The New York City Department of Health and Mental Hygiene have reported two human West Nile virus (WNV) to date, one each from Brooklyn and Queens.
Both patients were hospitalized with West Nile neuroinvasive disease (WNND); one has since been discharged.
Over the past 10 years, an average of 16 (range 6-30) people have been diagnosed with WNND per year in NYC. The median age was 62 years and the case fatality rate 14%. By borough, the average incidence rate (per 100,000 people) was highest in Staten Island (0.4), followed by Queens (0.3), Brooklyn and Manhattan (0.2), and the Bronx (0.1). Most patients with WNV fever disease or WNV meningitis recover completely, but fatigue, malaise, and weakness can linger for weeks or months. Patients with WNV encephalitis or poliomyelitis often have residual neurologic deficits.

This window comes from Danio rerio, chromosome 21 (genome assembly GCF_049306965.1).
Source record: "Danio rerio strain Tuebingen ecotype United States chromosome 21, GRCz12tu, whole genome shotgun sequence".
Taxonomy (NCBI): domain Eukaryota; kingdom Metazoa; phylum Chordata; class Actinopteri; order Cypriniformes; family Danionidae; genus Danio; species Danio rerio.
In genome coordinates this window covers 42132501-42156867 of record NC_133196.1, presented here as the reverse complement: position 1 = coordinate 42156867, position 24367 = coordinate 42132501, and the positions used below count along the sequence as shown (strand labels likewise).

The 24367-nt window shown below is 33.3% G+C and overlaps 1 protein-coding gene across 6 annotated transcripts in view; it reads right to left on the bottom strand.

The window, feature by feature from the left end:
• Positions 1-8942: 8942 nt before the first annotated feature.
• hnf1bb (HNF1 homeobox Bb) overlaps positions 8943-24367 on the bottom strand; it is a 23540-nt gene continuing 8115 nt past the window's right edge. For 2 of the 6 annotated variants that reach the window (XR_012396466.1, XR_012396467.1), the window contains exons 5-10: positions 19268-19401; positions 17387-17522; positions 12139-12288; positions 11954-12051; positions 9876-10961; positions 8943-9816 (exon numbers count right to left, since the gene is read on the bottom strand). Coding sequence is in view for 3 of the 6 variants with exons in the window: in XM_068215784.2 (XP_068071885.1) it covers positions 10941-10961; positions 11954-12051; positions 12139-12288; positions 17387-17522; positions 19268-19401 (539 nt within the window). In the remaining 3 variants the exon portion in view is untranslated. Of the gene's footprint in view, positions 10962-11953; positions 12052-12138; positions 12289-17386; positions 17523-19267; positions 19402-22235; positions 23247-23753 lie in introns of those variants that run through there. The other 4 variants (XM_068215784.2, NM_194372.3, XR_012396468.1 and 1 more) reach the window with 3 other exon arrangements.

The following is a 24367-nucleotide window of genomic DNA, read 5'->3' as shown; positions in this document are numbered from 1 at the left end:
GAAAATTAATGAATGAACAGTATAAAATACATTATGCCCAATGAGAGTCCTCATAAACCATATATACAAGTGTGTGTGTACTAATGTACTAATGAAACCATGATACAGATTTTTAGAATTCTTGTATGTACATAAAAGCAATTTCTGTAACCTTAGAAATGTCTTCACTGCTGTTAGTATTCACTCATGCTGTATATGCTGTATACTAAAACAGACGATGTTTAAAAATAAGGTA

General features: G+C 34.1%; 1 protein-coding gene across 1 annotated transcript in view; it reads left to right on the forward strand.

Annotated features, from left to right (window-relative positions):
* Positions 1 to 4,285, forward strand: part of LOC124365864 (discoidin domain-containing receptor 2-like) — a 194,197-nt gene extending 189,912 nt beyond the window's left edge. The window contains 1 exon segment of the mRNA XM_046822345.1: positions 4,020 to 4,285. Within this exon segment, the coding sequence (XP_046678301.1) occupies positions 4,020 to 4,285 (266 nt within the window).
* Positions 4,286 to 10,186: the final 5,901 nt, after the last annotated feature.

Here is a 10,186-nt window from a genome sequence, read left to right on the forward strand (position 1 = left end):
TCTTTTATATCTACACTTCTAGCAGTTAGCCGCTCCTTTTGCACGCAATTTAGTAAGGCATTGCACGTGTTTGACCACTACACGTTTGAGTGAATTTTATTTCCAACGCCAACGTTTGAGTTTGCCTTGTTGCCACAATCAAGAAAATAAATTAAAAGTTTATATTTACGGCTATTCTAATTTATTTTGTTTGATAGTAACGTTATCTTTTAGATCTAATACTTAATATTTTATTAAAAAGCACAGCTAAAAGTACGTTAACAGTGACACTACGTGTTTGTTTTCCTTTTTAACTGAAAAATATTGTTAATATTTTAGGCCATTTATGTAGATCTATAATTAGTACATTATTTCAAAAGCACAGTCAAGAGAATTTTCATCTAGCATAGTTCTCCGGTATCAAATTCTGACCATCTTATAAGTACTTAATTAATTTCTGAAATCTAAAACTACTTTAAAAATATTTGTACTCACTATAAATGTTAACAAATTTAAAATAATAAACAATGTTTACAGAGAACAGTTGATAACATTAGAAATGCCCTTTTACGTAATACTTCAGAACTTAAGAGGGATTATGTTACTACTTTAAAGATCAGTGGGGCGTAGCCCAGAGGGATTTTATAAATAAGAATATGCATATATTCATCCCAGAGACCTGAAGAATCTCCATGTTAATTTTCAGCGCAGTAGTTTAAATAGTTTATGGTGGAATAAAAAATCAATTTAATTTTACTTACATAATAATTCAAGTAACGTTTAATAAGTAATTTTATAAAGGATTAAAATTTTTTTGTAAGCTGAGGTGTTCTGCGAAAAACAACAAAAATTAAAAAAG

According to the Centers for Disease Control and Prevention (CDC), as of August 9, 54 human WNV cases have been reported, including four deaths.
City health officials report West Nile virus (WNV) has been detected in a record number of pools of mosquitoes collected in New York City; across all five boroughs.
To date in 2022, the number of positive pools exceeds that of all prior years at this same time point. There are a total of 1,068 positive mosquito pools (Bronx=107, Brooklyn=202, Manhattan=40, Queens=330 and Staten Island=389) compared with 779 positive pools at the same time last season (2021).
- Swine flu case reported in Oregon, 4th case in the US in 2022
- Oregon reports first pediatric monkeypox case
- Taiwan reports 1st local transmission of dengue
- Acinetobacter baumannii use thin stretchy fibers to attach to surfaces and cause infections: Finland researchers
- Naegleria fowleri suspected in death of Nebraska resident, 1st known death in the state
- Honduras reports dozens of mucormycosis in past year, Many associated to COVID-19